JBW TO THOMAS CARLYLE; 31 January 1826; DOI: 10.1215/lt-18260131-JBW-TC-01; CL 4:28-30.
JBW TO THOMAS CARLYLE
Haddington Tuesday [31 January 1826]
You are now, I suppose, sitting in peace and quietness within your own four walls, waiting, patiently, for the promised long broad letter that became due to you last week— And far be it from me to disappoint you in any such most reasonable expectation; particularly since two nights of sound sleep have left me no sort of apology for a longer delay.
I declare I hardly know whether to laugh or to weep over this last act of our drama; it appears altogether so tragi-comic, now that one has leisure to think. Ever since our sorrowful parting upon the highway, I had looked forward to your arrival in Edinr as the next epoch of hope; and not doubting but I should find you there any time for a month, graciously accepted an invitation from the hatefulest family of my acquaintance. All for nothing; since the prospect of meeting is vanished, like unto Adoniss gardens;1 and the “wine of worm-wood”2 remains to be swallowed undisguised by any morsel of sweet. To complete the business; no sooner are eighty good miles betwixt [us] than my Mother becomes the very best, reasonablest Mother alive— The little present to Jane, and her great kindness to James Johnston had already led me to prognosticate fair weather; but now I am actually basking in the April-sunshine of her smiles,—a change wonderfully refreshing after the tremendous phenomena that preceded it. Last night we were positively confidential: she was inveighing against Haddington, and asked me flatly if I should have any objection to leave it— None, I told her; I had already been here too long—she then questioned me about where I should like best to fix my abode; and this called forth a speech,—the longest, I think, I ever made in my life. All places, I told her were alike indifferent to me, so long as you had no settled habitation. Therefore she need have no sort of scruple about pleasing herself, and taking up house, as she wished, in Dumfries-shire Only in case of your settling in the neighbourhood of Edinr, as you were, at present, half determined, and being some way enabled by the blessing of heaven to make a livelihood for two, it would not be worthwhile perhaps that we should make any intermediate change, “I say we,” I added, “because wheresoever it is appointed me to live, you cannot, surely, intend we should ever live asunder.” At this she burst into tears and exclaimed throwing her arms about my neck, “why have you never said as much before?” Our dialogue was long and interesting; the result of it, a prospectus for a “joint stock company” such as it hath never yet entered man's heart to conceive, and which I hereby submit to you for your mature deliberation, as a party concerned. He bien! you are to hire the said nice little house, by all manner of means, and next November we are to—hire one within some dozen yards of it!! so that we may all live together like one family until such time as we are married, and after— I had infinite trouble in bringing my Mother to give ear to this magnificent project. She was clear for giving up fortune, house-gear, everything to you and I, and going to live with my poor old grandfather at Templand: but my arguments, prayers, tears and kisses at length got a promise from her that she would do exactly as I pleased; and my pleasure is, to live with you in poverty all the days of my life sooner than encroach in the smallest degree on her independence. No? God forbid! What sort of happiness could I expect ever in your arms, were I conscious of having failed in the first duty of my life! Whatever comes of it then my Mother must keep my fortune, or else she must keep—myself— But how do you relish my plan? Should you not like to have such agreeable neighbours? We would walk together every day and you would come and take tea with us at nights[.] To me it seems as if the kingdom of Heaven were at hand— As for the literary newspaper, so that it does not hurt your health, it is perhaps better than farming after all— The part of your scheme however, I cannot possibly approve, which is, bringing in your young Sisters to keep your house. Indeed my Darling they would make but sorry housekeepers in a situation so new and strange and you, with all your kindness and wisdom would make a still sorrier Mother. Whatever you do never think of carrying off Jane. She is my child, and shall go no such road; till I am there to guard her. of this you may rest assured— Any news of Schawbrae? Tell me presently— I have not said a hundredth part of what I know and yet my paper is nearly filled. Attribut[e] my dulness to partial intoxication— I drink strong ale at present to make me sleep, and it operates by making me in the first place tipsy— Write— Write— My kind love to your Mother and all the rest. “Would I come?” certainly not—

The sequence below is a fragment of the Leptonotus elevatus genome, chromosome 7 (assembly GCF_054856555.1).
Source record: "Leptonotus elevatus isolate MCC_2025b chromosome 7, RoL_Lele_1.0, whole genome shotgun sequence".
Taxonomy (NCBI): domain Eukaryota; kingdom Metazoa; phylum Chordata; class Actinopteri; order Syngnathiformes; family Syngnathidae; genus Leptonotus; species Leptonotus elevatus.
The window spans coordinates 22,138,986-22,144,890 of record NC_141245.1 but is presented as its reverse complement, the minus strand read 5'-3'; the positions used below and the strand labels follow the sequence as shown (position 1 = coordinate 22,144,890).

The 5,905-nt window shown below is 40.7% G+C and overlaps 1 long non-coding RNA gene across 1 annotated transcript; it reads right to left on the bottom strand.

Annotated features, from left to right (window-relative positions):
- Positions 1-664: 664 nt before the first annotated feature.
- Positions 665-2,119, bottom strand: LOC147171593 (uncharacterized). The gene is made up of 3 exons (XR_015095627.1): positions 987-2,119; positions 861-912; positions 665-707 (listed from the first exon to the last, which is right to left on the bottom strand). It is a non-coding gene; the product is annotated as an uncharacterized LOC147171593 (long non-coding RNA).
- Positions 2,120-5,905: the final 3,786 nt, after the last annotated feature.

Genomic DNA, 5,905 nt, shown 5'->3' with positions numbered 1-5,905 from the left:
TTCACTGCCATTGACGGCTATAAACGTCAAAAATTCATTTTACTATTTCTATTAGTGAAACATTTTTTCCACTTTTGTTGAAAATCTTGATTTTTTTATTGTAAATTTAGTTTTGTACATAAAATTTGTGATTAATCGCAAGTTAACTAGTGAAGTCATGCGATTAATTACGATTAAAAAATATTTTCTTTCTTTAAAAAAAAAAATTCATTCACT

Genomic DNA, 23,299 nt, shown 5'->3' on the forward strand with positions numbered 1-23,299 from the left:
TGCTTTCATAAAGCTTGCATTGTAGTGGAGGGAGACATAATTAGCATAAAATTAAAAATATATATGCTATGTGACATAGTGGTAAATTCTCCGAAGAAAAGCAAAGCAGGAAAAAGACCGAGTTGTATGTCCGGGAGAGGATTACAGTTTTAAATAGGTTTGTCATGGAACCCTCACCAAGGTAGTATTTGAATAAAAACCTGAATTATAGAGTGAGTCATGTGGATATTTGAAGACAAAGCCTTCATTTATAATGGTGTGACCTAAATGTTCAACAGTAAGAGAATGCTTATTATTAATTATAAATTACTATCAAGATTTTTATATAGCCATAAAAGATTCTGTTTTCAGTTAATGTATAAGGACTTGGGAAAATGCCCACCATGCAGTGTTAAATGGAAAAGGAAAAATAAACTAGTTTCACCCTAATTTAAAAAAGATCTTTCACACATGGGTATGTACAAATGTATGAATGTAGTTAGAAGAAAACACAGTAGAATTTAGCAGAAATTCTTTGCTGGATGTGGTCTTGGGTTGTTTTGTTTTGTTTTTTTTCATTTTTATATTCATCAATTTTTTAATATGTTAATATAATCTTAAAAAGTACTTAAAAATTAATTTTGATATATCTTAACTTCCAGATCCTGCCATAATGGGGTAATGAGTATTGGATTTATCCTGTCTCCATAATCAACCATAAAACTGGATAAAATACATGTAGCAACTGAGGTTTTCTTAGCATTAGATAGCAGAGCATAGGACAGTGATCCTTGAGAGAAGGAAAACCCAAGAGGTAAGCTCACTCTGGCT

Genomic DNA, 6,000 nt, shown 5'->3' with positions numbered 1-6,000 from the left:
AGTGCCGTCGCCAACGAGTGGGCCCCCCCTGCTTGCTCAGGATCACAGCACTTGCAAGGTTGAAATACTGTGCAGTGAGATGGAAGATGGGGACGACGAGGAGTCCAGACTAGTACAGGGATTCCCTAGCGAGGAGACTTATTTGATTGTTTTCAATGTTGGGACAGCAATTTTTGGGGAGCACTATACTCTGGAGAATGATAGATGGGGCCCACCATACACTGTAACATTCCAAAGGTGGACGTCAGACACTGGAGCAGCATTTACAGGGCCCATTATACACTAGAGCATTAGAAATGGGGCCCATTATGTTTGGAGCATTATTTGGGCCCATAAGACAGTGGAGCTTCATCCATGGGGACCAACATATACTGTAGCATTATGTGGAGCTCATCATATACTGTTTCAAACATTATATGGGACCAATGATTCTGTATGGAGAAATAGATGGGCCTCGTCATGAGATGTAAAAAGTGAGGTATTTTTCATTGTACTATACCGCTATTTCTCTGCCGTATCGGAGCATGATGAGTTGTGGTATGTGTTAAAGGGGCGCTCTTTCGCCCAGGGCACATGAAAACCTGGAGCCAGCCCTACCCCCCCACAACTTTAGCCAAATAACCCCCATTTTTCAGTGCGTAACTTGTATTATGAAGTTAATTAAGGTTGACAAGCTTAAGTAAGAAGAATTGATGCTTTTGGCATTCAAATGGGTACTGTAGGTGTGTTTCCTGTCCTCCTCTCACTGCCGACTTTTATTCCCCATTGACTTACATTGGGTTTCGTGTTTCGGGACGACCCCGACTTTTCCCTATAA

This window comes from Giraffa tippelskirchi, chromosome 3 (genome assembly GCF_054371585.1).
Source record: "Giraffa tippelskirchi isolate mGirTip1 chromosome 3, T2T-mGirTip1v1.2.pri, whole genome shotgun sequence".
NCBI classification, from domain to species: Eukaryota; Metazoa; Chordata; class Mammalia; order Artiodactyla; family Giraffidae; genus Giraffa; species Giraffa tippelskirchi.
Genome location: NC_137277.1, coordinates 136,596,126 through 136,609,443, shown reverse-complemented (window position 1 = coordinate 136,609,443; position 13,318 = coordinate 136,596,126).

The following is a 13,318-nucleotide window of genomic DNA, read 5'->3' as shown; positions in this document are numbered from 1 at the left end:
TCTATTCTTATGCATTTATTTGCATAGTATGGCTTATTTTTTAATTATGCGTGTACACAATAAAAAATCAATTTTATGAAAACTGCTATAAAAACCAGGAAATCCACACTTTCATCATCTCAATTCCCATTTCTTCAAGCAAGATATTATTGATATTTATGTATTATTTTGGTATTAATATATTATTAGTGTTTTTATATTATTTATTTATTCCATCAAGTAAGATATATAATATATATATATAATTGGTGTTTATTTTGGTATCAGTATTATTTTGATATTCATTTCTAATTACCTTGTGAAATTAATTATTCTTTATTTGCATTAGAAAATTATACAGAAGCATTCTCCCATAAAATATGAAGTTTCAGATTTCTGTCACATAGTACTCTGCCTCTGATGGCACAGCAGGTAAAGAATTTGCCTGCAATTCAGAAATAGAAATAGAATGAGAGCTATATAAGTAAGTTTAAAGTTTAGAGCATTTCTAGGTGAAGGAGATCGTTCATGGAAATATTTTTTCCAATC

Yours auf ewig, /